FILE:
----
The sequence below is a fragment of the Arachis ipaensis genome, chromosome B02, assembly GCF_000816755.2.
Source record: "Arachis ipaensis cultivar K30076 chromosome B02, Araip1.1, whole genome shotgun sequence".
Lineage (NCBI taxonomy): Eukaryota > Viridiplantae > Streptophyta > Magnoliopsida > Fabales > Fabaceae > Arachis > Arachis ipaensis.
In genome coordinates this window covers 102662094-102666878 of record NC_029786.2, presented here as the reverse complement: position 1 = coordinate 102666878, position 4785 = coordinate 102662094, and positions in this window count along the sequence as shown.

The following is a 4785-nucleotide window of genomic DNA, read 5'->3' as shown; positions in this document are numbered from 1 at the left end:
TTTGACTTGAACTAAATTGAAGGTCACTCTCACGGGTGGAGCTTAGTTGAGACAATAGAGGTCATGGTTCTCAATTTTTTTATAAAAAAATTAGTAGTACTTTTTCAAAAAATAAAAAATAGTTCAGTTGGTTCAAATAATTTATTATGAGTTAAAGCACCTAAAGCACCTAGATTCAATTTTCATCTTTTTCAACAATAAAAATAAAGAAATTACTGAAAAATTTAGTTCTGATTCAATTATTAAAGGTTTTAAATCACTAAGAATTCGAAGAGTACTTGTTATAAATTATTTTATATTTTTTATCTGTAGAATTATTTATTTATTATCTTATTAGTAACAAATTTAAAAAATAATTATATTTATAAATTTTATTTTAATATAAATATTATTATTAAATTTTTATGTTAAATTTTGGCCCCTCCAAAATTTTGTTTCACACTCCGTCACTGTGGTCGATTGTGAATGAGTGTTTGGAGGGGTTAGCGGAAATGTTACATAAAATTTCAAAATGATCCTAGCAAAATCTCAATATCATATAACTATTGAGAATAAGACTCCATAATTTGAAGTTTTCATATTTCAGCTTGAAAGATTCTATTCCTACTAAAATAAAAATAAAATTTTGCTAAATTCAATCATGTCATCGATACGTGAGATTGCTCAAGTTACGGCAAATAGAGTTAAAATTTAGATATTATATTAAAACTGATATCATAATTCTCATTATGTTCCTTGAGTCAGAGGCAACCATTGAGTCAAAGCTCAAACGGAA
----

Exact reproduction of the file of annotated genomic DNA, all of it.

The sequence below is a fragment of the Arachis ipaensis genome, chromosome B02, assembly GCF_000816755.2.
Source record: "Arachis ipaensis cultivar K30076 chromosome B02, Araip1.1, whole genome shotgun sequence".
Lineage (NCBI taxonomy): Eukaryota > Viridiplantae > Streptophyta > Magnoliopsida > Fabales > Fabaceae > Arachis > Arachis ipaensis.
In genome coordinates this window covers 102662094-102666878 of record NC_029786.2, presented here as the reverse complement: position 1 = coordinate 102666878, position 4785 = coordinate 102662094, and positions in this window count along the sequence as shown.

The following is a 4785-nucleotide window of genomic DNA, read 5'->3' as shown; positions in this document are numbered from 1 at the left end:
TTTGACTTGAACTAAATTGAAGGTCACTCTCACGGGTGGAGCTTAGTTGAGACAATAGAGGTCATGGTTCTCAATTTTTTTATAAAAAAATTAGTAGTACTTTTTCAAAAAATAAAAAATAGTTCAGTTGGTTCAAATAATTTATTATGAGTTAAAGCACCTAAAGCACCTAGATTCAATTTTCATCTTTTTCAACAATAAAAATAAAGAAATTACTGAAAAATTTAGTTCTGATTCAATTATTAAAGGTTTTAAATCACTAAGAATTCGAAGAGTACTTGTTATAAATTATTTTATATTTTTTATCTGTAGAATTATTTATTTATTATCTTATTAGTAACAAATTTAAAAAATAATTATATTTATAAATTTTATTTTAATATAAATATTATTATTAAATTTTTATGTTAAATTTTGGCCCCTCCAAAATTTTGTTTCACACTCCGTCACTGTGGTCGATTGTGAATGAGTGTTTGGAGGGGTTAGCGGAAATGTTACATAAAATTTCAAAATGATCCTAGCAAAATCTCAATATCATATAACTATTGAGAATAAGACTCCATAATTTGAAGTTTTCATATTTCAGCTTGAAAGATTCTATTCCTACTAAAATAAAAATAAAATTTTGCTAAATTCAATCATGTCATCGATACGTGAGATTGCTCAAGTTACGGCAAATAGAGTTAAAATTTAGATATTATATTAAAACTGATATCATAATTCTCATTATGTTCCTTGAGTCAGAGGCAACCATTGAGTCAAAGCTCAAACGGAA